Making history worldwide again through NEDC

Two babies in the Pacific Northwest — whose births were facilitated by the National Embryo Donation Center in Farragut — have made history with their arrivals.

Siblings Lydia Ann and Timothy Ronald, children of Philip and Rachel Ridgeway, each spent nearly 30 years as embryos frozen in liquid nitrogen prior to being thawed earlier this year, according to an NEDC press release.

“When they were born Oct. 31, 2022, they set the new known record for the longest-frozen embryos to ever result in a successful live birth, according to research staff at the University of Tennessee Preston Medical Library,” the release stated.

The embryos originally were frozen on April 22, 1992. Laboratory supervisor and senior embryologist Sarah Atkinson, of NEDC’s Partner Medical Clinic Southeastern Fertility (also located in Farragut), thawed the embryos Feb. 28. Southeastern Fertility medical director Dr. John David Gordon transferred them to Rachel’s uterus on March 2.

The Ridgeways’ births of twins frozen for essentially three decades (29 years, 10 months) breaks the previous record set by another NEDC couple, Tina and Ben Gibson, of more than 27 years.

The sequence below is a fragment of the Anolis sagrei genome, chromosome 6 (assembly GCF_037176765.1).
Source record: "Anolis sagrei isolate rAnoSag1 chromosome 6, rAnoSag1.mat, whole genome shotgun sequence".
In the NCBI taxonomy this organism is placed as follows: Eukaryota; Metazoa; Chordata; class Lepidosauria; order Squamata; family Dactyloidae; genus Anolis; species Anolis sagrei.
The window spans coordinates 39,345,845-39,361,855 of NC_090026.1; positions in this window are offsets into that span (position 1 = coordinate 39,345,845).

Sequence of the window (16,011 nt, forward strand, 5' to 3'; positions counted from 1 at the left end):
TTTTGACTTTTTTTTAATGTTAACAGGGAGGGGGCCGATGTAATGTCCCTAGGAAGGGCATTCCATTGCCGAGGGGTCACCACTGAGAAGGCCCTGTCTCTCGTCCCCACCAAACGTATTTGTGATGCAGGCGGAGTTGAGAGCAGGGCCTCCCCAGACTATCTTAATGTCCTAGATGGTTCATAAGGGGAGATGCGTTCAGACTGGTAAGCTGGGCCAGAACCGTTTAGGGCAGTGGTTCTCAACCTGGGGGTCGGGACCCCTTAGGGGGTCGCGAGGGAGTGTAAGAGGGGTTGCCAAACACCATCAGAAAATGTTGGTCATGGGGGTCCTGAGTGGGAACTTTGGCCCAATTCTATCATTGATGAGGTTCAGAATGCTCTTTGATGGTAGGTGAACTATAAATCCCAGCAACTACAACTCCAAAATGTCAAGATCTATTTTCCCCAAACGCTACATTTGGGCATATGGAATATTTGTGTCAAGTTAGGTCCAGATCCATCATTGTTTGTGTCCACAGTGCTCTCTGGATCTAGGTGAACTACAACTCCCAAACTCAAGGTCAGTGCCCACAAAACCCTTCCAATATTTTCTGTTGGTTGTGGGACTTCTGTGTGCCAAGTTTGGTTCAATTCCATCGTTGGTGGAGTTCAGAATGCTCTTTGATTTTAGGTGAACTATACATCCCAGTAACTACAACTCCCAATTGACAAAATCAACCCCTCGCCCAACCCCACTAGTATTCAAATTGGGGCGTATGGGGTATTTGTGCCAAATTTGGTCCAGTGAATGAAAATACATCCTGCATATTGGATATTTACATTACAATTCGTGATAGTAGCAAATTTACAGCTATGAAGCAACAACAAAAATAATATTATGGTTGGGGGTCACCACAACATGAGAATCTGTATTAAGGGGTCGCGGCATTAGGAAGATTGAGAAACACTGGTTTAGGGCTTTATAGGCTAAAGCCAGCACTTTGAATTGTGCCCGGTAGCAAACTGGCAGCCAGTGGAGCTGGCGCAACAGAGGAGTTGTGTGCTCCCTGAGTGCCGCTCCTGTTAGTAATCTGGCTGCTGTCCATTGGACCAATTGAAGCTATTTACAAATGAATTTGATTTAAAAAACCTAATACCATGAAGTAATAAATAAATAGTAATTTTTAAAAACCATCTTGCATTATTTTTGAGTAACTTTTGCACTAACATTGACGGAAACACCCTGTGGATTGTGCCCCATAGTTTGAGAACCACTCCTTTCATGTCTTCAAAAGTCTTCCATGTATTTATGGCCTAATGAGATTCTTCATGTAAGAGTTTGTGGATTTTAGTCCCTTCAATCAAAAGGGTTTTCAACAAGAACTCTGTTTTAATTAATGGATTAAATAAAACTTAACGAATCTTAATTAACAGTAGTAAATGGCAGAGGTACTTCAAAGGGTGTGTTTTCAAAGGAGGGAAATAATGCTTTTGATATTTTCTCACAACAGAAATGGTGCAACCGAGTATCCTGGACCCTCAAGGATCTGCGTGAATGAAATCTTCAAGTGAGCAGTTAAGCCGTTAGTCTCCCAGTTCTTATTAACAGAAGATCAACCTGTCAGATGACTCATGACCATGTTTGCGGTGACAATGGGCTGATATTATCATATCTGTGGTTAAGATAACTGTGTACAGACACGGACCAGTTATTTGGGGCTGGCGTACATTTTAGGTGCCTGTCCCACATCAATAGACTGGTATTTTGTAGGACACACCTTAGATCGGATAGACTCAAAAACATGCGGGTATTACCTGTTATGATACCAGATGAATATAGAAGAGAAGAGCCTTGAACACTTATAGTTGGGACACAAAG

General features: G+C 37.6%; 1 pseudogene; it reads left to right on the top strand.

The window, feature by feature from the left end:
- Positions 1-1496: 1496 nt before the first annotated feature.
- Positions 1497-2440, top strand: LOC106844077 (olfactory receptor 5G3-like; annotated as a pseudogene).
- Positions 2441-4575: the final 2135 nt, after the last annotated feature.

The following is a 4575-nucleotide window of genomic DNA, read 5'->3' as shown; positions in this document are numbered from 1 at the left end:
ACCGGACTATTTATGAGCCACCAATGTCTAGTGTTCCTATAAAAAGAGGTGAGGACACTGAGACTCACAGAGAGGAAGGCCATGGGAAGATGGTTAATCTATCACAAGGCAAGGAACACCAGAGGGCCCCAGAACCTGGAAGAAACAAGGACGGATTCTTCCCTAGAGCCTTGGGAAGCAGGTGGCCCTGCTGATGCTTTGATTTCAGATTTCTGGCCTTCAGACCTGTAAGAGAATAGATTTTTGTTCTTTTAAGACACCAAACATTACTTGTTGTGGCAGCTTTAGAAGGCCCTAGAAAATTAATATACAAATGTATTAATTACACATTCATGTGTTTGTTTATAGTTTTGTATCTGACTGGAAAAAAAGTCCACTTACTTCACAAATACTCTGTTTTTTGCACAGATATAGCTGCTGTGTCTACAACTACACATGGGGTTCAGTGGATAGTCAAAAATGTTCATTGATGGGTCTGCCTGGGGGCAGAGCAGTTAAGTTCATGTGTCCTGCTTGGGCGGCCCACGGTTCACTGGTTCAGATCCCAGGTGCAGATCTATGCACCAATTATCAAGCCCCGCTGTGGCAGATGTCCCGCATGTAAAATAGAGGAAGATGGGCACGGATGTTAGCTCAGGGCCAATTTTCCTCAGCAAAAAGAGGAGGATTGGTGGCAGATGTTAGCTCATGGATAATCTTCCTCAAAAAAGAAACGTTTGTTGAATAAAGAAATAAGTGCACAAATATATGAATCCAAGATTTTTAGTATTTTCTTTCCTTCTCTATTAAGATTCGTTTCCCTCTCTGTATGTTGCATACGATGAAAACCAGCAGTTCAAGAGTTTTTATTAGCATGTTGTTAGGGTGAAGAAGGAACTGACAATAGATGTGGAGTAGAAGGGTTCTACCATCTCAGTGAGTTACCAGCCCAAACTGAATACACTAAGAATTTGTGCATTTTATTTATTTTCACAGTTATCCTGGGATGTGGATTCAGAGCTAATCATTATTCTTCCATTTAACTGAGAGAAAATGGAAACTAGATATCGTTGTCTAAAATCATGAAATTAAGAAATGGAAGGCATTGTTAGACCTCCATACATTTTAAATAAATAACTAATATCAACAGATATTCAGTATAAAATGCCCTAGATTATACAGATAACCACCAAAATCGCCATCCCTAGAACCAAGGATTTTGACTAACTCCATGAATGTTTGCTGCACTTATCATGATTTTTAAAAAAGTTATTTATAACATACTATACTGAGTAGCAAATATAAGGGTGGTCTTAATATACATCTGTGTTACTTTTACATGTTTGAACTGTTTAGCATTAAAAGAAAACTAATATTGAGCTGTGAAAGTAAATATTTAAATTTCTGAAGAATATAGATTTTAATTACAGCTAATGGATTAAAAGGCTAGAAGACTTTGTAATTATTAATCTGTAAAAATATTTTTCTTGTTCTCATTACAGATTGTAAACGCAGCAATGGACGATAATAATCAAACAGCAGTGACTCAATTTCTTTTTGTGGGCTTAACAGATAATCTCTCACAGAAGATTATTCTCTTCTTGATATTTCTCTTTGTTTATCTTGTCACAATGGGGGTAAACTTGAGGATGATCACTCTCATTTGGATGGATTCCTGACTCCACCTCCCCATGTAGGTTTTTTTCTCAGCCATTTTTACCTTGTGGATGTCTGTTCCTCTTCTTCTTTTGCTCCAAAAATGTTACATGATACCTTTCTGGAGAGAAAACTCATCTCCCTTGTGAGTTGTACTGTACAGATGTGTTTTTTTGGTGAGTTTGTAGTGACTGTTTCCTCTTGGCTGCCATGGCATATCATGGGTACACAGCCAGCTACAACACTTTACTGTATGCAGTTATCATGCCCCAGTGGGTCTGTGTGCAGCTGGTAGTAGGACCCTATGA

“Thirty years ago, the living Christ gave these children life, and He has been sustaining that life ever since,” the Ridgeways stated in the release. “This is His story, and we are so thankful to Him that, in His providence, He is allowing us to be a part of it.”

“I have been working in the field of infertility for over 25 years, and yet these embryos were frozen while I was still in my training as an ob/gyn resident at Stanford,” Gordon said. “It just boggles the imagination.

“The decision of Rachel and Philip to adopt these embryos should reassure patients who wonder if anyone would be willing to adopt the embryos that they created five, 10, 20 years ago. That answer is a resounding yes,” he added.

“We’re so grateful to our donor families for their gift of these precious snowflakes,” Atkinson said. “People donate for various reasons, but the end result is giving the gift of hope, love and a chance at carrying a baby. These two frozen superstars were created nearly 30 years ago, just waiting on ice (liquid nitrogen, actually) for their family to come find them.”

“The NEDC has been fortunate to facilitate and break numerous world records in our field,” said Dr. Jeffrey Keenan, NEDC president and medical director. “We hope this news will encourage others to experience the blessings of embryo adoption for themselves.”

The faith-based NEDC is the world’s leading embryo adoption program, with more births facilitated (more than 1,250) through embryo adoption than any other organization or clinic, the NEDC press release stated. Its mission is to protect the lives and dignity of frozen embryos by promoting, facilitating and educating about embryo donation/embryo adoption. Its website is